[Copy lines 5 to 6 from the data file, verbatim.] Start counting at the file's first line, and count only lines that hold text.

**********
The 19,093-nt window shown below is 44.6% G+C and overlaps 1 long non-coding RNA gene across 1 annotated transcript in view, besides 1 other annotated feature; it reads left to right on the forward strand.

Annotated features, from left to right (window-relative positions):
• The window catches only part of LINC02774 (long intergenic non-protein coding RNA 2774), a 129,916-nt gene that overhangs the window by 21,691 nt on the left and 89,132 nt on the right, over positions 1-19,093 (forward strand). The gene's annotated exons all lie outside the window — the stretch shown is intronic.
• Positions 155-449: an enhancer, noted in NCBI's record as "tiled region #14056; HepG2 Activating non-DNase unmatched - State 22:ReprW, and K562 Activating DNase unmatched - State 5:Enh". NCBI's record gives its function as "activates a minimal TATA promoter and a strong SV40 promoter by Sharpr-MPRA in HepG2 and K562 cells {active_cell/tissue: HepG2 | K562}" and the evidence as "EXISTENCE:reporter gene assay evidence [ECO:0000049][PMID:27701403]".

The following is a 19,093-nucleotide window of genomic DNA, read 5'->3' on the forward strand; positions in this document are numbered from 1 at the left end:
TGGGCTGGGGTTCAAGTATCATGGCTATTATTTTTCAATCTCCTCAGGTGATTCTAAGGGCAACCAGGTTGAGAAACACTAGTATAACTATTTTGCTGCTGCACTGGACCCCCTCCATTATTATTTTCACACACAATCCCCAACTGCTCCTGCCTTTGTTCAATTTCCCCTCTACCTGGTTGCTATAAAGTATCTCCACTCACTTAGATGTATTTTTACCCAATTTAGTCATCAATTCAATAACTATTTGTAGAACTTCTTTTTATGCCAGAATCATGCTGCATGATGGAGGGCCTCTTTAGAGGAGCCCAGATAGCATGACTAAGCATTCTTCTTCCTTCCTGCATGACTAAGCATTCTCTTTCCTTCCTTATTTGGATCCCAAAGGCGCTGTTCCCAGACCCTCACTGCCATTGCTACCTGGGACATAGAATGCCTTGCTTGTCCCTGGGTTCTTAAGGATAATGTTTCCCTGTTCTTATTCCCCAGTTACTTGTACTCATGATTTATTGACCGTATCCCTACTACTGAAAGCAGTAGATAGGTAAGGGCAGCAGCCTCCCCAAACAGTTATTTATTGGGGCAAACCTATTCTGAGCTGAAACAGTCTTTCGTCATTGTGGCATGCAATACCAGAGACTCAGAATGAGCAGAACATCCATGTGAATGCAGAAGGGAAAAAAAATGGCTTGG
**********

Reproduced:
The following is a 19,093-nucleotide window of genomic DNA, read 5'->3' on the forward strand; positions in this document are numbered from 1 at the left end:
TGGGCTGGGGTTCAAGTATCATGGCTATTATTTTTCAATCTCCTCAGGTGATTCTAAGGGCAACCAGGTTGAGAAACACTAGTATAACTATTTTGCTGCTGCACTGGACCCCCTCCATTATTATTTTCACACACAATCCCCAACTGCTCCTGCCTTTGTTCAATTTCCCCTCTACCTGGTTGCTATAAAGTATCTCCACTCACTTAGATGTATTTTTACCCAATTTAGTCATCAATTCAATAACTATTTGTAGAACTTCTTTTTATGCCAGAATCATGCTGCATGATGGAGGGCCTCTTTAGAGGAGCCCAGATAGCATGACTAAGCATTCTTCTTCCTTCCTGCATGACTAAGCATTCTCTTTCCTTCCTTATTTGGATCCCAAAGGCGCTGTTCCCAGACCCTCACTGCCATTGCTACCTGGGACATAGAATGCCTTGCTTGTCCCTGGGTTCTTAAGGATAATGTTTCCCTGTTCTTATTCCCCAGTTACTTGTACTCATGATTTATTGACCGTATCCCTACTACTGAAAGCAGTAGATAGGTAAGGGCAGCAGCCTCCCCAAACAGTTATTTATTGGGGCAAACCTATTCTGAGCTGAAACAGTCTTTCGTCATTGTGGCATGCAATACCAGAGACTCAGAATGAGCAGAACATCCATGTGAATGCAGAAGGGAAAAAAAATGGCTTGG